2015 Top 15 Rewind: #9 – The Gentle Storm – The Diary


This is quite a unique album.  I’ve never really found anything quite like it.  The Gentle Storm, before I go into it further, is made up of Arjen Lucassen and Anneke van Giersbergen.  That may have sounded like a bunch of strange words with too many N’s, but Lucassen is the brains behind the group Ayreon, Star One, his own solo project, and a ton of more music that I have written about.  Anneke, on the other hand, you could know from Devin Townsend albums as the female vocalist in albums like Addicted, Epicloud and Z2.  She previously worked with Lucassen on the Ayreon album, 01011001.  So, that backstory out of the way, if you’ve read any of my reviews from the past few years, you would have at least tangentially heard of what either of these two artists can do.  Why is this significant, you may find yourself asking?  Because this album, a special double album, consists of two drastically different recordings of the same songs.  The first album is termed the Gentle version, and the second is the Storm version.  So, if a listener liked a particular song but didn’t like how light or heavy it was, they could switch and listen to it in a totally different way.


So I’ll start this review off right by giving you both versions of the first song on the album, Endless Sea.  In a nutshell, this album (a concept album, as you would expect) is about a sailor in the 1600’s that gets separated from his wife, and chronicles their journey back to each other.  According to interviews I’ve listened to and read, the story is actually fairly accurate and the two worked with a historian to write the lyrics for this album.  So, this album gets the famous “based on a true story” tag, and along with it, one heck of a musical journey.  I am one of those strange listeners who enjoyed both versions of the album, and from what I have gathered so far, other listeners will pick one album that they feel is significantly superior to the other.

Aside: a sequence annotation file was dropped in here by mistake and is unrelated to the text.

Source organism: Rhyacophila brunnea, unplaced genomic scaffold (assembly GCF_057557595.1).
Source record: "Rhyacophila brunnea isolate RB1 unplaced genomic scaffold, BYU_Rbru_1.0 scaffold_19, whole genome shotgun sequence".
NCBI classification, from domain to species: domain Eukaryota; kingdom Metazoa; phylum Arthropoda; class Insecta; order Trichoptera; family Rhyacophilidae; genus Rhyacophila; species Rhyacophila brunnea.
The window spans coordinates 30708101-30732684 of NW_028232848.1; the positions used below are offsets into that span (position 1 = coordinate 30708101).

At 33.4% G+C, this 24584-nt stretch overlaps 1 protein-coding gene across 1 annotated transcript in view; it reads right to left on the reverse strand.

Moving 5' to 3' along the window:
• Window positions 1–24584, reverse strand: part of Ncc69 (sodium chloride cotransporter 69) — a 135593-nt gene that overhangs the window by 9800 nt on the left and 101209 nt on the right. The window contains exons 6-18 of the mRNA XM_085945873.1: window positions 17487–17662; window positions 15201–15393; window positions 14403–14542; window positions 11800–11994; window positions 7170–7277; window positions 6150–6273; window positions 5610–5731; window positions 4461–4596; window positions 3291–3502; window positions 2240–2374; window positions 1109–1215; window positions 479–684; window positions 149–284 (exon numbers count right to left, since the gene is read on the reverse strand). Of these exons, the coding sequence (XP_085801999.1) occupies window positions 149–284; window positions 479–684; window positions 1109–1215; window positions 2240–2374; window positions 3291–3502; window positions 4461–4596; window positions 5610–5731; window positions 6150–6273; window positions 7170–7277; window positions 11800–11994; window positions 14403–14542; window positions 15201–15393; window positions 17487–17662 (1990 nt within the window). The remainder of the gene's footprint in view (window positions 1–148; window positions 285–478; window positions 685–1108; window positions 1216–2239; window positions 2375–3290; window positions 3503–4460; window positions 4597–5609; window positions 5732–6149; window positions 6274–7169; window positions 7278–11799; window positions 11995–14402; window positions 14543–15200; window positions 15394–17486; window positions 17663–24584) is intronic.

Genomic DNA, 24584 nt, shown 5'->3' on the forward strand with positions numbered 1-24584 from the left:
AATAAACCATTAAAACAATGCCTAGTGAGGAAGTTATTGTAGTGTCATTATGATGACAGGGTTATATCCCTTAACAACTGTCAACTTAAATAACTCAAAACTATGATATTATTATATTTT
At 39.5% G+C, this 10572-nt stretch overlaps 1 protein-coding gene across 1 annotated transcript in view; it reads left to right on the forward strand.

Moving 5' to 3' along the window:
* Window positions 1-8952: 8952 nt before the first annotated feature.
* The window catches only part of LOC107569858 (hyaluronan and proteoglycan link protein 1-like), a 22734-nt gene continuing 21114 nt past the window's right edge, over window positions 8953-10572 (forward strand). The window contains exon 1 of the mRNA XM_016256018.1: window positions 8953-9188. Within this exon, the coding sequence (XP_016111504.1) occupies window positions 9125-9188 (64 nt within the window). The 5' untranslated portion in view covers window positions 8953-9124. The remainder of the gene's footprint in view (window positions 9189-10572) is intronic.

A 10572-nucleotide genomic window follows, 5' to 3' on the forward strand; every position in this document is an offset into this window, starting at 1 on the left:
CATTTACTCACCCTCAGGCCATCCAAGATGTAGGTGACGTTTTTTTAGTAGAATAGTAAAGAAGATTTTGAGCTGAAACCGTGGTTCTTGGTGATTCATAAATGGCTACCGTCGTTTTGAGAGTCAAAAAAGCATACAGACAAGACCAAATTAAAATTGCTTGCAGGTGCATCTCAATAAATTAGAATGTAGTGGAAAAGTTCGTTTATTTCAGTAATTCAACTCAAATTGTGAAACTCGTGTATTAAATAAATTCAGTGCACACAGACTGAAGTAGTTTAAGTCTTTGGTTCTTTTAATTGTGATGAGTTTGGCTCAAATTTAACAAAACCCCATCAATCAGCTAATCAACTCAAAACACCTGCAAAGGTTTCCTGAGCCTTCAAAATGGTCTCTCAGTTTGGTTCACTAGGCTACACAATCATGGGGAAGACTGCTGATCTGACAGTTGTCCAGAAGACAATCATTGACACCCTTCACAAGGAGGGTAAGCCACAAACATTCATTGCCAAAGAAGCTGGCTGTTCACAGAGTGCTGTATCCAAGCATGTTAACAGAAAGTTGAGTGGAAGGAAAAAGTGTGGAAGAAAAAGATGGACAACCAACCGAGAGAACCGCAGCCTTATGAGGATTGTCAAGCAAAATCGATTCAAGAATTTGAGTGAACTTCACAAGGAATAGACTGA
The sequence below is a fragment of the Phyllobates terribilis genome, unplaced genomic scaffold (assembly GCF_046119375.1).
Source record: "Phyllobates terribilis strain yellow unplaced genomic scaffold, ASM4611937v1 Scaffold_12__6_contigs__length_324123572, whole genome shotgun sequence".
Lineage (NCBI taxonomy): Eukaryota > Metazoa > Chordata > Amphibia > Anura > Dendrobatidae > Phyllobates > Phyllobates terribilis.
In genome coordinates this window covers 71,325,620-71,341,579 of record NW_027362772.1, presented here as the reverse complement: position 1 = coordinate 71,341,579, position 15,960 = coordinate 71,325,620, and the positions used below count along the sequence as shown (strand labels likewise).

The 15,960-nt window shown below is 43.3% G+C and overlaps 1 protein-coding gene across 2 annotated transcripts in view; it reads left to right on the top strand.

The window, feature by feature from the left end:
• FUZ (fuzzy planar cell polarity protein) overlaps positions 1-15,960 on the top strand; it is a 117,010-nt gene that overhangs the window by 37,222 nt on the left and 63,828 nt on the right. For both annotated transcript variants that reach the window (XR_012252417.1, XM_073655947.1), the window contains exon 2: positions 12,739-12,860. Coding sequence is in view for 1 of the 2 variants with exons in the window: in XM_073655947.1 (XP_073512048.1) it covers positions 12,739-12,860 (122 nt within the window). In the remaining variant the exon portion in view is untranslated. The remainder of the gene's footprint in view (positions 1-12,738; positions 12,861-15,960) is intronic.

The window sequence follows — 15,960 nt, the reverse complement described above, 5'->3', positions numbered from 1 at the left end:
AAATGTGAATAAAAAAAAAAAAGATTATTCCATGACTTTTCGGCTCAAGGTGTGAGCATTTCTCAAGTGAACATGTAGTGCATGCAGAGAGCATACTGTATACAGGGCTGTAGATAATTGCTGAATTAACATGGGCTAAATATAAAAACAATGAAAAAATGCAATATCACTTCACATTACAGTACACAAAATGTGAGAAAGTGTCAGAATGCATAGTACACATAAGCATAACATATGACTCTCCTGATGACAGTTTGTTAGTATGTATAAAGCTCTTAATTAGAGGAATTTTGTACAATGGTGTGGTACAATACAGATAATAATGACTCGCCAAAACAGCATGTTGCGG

I personally prefer the storm version a little just because it is bombastic and orchestral compared to the folksy and celtic sound of the gentle version.  The selling point of this album, of course, is that if you want to switch to the other album, you can easily.  Some albums, like the new Death Grips album that just dropped, are albums that you can only listen to in a certain mood, but The Diary transcends that by making an album that on its face sounds more sad, and has a partner album of the same music that is more upbeat, depending on the song.  I think you get what I’m trying to explain now.

When the songs that I posted above came out a few months ago, I listened to them back to back, and felt a whole lot of things with each listen.  I was so impressed how different emotions were stirred from the two albums that were lyrically and temporally identical (oh, did I not mention that?  The albums are practically the same length, with just ten or so total seconds of difference between the two).  On the gentle version, you have an emotional folk/celtic rock sound which focuses more on Anneke’s vocals, while on the storm version, her voice is just another instrument in an endless sea of music.  See what I did there?  Good.  Glad you’re still paying attention.  Some people can find her voice to be a little droning at times, but I think it was utilized beautifully on this double album.  If I haven’t sold you yet on this album, the storm version uses a choir, and it’s an intense choir surrounded by an orchestra and a lot of music going on at once.  They really encompass the musical “storm” that they intended to create with this album in certain songs.  If you want a huge song that swirls into a maelstrom of great music, look no further than the storm version of the track The Storm.  Yeah, I’m aware that it is The Storm (Storm version) but it doesn’t matter.  It sounds great.